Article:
Yahoo is warning some customers that state-sponsored attackers have accessed their accounts by using a sophisticated cookie forging attack, which doesn't require obtaining user passwords.
The notice is a continuation of the company's response to a series of historic data breaches announced last year.
An email from Yahoo forwarded to ZDNet said:
"Our outside forensic experts have been investigating the creation of forged cookies that could allow an intruder to access users' accounts without a password. Based on the ongoing investigation, we believe a forged cookie may have been used in 2015 or 2016 to access your account."
A handful of others on Twitter also confirmed they had received an identical email notification.
Yahoo confirmed the notifications were genuine.
"The investigation has identified user accounts for which we believe forged cookies were taken or used. Yahoo is in the process of notifying all potentially affected account holders," a spokesperson confirmed.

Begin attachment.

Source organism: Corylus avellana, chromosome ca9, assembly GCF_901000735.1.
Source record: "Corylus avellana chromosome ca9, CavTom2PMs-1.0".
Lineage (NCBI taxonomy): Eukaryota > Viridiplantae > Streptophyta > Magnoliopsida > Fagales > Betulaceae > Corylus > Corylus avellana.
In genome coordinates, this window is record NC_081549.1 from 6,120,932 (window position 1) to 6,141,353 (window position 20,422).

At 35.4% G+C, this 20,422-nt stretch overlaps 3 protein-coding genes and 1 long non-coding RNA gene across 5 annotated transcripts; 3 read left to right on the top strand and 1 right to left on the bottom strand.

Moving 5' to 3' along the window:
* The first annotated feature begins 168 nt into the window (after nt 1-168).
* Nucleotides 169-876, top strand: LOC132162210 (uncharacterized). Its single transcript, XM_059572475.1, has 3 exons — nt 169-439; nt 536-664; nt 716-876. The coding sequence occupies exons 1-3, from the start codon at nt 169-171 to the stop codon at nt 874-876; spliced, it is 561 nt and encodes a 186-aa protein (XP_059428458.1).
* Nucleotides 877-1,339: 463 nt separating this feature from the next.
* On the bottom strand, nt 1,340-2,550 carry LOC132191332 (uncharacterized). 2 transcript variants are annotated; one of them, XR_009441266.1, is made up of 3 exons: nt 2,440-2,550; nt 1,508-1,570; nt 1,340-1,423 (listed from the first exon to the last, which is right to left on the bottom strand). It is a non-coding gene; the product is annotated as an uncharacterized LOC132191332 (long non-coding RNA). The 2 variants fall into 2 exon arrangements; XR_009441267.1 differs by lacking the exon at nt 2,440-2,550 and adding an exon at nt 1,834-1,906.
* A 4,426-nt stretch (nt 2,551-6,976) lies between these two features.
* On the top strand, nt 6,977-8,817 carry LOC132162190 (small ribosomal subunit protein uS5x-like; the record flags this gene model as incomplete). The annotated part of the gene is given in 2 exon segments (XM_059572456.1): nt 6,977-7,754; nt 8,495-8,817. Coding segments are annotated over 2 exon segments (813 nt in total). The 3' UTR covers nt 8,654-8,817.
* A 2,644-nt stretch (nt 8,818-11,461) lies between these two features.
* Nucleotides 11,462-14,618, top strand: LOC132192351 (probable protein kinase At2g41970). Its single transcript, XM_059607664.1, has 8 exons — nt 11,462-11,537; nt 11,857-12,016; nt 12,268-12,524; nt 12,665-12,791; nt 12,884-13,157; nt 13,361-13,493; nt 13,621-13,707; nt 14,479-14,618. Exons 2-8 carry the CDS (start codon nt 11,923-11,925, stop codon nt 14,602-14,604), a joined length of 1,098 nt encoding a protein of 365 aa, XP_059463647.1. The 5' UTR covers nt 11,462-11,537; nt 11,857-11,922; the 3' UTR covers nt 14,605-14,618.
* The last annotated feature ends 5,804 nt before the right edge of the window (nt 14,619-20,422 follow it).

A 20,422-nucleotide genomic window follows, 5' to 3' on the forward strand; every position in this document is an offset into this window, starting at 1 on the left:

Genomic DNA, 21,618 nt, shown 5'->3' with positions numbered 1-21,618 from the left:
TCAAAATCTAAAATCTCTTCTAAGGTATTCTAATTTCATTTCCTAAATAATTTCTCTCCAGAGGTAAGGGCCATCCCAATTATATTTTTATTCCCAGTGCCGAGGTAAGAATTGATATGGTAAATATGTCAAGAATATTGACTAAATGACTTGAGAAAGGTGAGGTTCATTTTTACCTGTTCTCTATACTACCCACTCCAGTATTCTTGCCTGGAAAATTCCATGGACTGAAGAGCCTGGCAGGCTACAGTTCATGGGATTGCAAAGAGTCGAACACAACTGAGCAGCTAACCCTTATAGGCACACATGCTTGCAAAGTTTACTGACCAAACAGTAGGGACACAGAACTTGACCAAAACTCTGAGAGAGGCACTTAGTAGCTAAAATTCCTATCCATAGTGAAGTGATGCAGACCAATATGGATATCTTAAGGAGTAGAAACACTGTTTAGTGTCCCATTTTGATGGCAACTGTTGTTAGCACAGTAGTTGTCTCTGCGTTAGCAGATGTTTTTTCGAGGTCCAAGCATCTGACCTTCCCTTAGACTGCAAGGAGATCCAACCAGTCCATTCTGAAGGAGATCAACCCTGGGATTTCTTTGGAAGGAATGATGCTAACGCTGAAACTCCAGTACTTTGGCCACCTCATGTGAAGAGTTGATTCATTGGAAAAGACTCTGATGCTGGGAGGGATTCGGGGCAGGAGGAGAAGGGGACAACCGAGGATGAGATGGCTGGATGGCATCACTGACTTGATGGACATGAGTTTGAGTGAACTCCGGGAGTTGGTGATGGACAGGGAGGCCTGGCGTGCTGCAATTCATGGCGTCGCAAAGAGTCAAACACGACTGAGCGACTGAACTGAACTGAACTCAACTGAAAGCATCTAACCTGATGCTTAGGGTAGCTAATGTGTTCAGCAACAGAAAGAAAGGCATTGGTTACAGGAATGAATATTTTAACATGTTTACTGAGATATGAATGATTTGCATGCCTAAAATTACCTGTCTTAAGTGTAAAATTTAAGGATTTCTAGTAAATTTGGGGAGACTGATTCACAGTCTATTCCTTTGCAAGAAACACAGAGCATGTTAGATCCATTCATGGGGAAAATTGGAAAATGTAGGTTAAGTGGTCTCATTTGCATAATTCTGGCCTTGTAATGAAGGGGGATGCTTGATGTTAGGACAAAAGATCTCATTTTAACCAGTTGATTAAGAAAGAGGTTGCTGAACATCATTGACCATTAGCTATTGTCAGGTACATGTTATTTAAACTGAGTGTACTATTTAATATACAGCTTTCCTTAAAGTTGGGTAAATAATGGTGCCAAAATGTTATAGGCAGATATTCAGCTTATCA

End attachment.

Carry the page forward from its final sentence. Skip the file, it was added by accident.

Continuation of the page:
It's not known how many customers are affected, though state-sponsored attacks are typically targeted and are in small numbers.
Yahoo said that hackers were later able to get access to accounts without needing passwords after stealing the company's source code used to generate cookies.
After learning of the attacks, Yahoo invalidated the cookies, effectively locking out the attackers.
Yahoo began sending out emails on Wednesday, as news broke that Verizon, which is buying the web giant, lowered its price for the company by $250 million as a result of the two hacks.
By comparison, the cyberattack on Target that exposed over 40 million credit cards cost the company about $162 million, after being offset by a $46 million insurance claim.
Yahoo faces continued questions by lawmakers, who this week criticized the company for failing to answer "many basic questions" about the two historic cyberattacks.
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